A Parenthesis of Violoncellists

The violoncelli recital at Bagni di Lucca’s Teatro Accademico last Thursday was a great way to start September off for Sebastian Comberti and Raphael Wallfisch’s partnership is wittily magnetic. Now for the first time they were able to display their supreme talents in Bagni di Lucca Villa and not in an attractive, but slightly remote village in the adjoining valley.

The violoncello is, of course, another Italian invention from that country which has produced some of the world’s outstanding stringed instruments. Developed from the violone (the English equivalent would be the bass viol) its rapid entry into the world of instrumental music was helped (as explained by Sebastian) by the Bolognese invention of wire strung cat-gut strings which enabled the instrument to be enhanced with thicker strings and sustain a louder, more consistent and mellower sound. Today, apart from the baroque cello, the majority of cello strings are made with a steel core.

The two cellists played with a supporting spike at the end of their cello (not usual on baroque celli) but Wallfisch’s was considerably longer so that his arm and hand position was somewhat different from Comberti’s. I think this may emphasise the fact that the cello is really a part of the family of those ‘da braccio’ (arm-held) string instruments which include the violin and the viola.

Technicalities apart, it’s the sound that counts and in the intimate acoustics of the Teatro it was ravishing. The evening was introduced by deputy mayor, cultural ‘assessore’ (and our family doctor) Vito Valentino and consisted of a variety of pieces with the main emphasis on that great rococò Lucchese Luigi Boccherini. The choice of this composer was particularly appropriate since Wallfisch plays a Gagliano instrument dating from 1760 and, therefore, of the same era in which Boccherini, himself a distinguished cellist, lived.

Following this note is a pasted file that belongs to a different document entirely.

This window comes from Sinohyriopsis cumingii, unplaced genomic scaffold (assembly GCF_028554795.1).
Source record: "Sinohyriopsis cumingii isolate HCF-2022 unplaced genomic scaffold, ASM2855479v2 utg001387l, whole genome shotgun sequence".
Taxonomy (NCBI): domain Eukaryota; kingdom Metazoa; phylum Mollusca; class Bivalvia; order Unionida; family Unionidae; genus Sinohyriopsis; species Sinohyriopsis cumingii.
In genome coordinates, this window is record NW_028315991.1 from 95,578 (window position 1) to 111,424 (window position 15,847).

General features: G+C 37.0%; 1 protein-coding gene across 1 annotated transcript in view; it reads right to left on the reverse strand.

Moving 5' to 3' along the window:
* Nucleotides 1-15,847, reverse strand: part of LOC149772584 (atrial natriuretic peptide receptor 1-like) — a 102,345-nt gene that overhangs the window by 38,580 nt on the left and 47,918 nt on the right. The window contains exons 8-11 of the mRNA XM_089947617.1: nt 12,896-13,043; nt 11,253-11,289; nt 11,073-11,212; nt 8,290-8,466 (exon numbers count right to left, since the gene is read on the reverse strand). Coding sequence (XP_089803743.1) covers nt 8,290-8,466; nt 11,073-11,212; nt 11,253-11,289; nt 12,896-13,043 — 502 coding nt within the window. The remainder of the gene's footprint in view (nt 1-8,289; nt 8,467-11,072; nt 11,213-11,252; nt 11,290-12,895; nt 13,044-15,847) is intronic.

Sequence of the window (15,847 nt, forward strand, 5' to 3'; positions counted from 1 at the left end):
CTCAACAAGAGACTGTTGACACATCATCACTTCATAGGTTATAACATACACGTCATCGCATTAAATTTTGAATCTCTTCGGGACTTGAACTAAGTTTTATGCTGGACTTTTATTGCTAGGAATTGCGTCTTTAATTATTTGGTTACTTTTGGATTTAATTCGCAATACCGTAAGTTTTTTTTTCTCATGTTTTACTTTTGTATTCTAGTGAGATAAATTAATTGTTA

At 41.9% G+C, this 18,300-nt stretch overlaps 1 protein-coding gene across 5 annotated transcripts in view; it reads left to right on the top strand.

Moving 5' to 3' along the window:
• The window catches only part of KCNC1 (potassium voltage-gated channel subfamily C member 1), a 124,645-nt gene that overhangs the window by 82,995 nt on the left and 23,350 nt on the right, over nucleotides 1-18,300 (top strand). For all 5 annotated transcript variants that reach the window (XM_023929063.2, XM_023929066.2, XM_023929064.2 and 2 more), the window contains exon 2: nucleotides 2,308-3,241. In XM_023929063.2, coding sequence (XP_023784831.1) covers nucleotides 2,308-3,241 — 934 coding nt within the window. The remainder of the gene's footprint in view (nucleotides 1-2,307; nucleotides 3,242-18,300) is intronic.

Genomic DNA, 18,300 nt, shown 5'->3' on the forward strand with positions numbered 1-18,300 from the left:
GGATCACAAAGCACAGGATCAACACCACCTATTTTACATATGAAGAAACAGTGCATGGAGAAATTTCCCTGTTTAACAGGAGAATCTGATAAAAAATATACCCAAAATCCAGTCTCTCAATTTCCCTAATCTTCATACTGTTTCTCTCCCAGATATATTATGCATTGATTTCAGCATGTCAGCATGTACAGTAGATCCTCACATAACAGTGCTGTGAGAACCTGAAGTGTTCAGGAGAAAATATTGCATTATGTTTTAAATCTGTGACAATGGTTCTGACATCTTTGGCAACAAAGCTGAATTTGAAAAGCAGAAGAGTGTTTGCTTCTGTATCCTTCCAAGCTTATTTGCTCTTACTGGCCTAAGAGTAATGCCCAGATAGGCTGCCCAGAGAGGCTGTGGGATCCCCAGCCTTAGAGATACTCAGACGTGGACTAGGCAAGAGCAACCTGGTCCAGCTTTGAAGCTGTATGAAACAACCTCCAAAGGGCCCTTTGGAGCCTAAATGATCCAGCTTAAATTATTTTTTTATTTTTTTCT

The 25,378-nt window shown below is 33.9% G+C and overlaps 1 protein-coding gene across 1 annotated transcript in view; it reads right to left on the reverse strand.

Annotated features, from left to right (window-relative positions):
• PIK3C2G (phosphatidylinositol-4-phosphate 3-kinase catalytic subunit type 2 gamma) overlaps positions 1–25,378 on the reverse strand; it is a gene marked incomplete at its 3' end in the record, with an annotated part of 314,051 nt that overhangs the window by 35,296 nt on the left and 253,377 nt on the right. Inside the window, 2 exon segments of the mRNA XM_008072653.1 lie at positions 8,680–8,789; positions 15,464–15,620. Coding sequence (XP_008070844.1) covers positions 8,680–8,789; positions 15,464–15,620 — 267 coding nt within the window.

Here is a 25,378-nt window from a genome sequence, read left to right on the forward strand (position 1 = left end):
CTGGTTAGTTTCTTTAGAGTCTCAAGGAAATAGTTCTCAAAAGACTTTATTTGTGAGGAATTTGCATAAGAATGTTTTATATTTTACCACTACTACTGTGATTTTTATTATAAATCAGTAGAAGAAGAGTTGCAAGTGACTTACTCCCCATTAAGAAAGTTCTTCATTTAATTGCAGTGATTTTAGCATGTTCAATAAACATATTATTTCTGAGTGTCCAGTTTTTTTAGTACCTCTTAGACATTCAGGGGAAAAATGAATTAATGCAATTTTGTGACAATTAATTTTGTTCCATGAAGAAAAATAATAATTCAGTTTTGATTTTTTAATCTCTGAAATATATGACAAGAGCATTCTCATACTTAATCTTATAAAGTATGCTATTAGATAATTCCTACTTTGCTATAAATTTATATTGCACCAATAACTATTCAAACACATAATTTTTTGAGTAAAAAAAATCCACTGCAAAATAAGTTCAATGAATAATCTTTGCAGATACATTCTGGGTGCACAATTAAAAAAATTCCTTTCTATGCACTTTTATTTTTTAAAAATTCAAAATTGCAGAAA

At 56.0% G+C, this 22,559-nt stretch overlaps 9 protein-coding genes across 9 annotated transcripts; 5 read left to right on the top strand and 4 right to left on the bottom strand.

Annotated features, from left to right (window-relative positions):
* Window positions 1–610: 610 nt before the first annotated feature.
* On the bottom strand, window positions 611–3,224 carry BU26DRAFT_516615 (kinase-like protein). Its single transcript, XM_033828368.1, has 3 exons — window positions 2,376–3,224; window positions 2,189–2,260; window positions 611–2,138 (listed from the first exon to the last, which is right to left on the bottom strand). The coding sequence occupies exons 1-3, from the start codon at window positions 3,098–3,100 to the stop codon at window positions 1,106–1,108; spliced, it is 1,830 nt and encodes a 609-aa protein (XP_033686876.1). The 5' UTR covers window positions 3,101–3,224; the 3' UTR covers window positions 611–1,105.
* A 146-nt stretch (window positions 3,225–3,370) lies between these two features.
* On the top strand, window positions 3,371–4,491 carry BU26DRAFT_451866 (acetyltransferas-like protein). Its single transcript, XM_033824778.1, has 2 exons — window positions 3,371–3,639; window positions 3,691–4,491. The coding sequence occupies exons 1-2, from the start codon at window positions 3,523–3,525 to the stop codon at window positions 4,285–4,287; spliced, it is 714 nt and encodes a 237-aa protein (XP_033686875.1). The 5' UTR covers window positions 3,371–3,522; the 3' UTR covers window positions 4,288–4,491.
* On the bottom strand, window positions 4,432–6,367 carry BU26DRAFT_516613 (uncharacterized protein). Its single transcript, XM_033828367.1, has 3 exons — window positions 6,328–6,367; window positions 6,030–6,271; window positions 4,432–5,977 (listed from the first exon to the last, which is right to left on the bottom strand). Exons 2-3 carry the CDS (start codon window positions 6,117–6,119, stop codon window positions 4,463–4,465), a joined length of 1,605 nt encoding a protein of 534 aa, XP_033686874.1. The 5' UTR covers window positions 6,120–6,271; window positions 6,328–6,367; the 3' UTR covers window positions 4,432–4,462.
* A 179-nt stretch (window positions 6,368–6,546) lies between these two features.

During the evening the violoncelli propagated themselves to three and even reached four with the addition of two further members and students of the summer course for budding world cellists held by Comberti and Wallfisch at Tereglio.

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I particularly enjoyed the foursome playing a diabolical study by Piatti which, predictably led to this piece being replayed as an encore.

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To hear the incredibly high quality and realise the international provenance of the students attending the summer courses at Tereglio don’t miss out today’s (Sunday) concert in Tereglio’s parish church at 17.30 (5.30 pm for followers of Captain Mainwaring…). You will certainly not be disappointed and for encouragement there’s a very nice selection of locally backed cakes at the traditional ‘rinfresco’…


(Boccherini playing on outside Lucca’s Conservatorio, named after him, but using bronze strings.)



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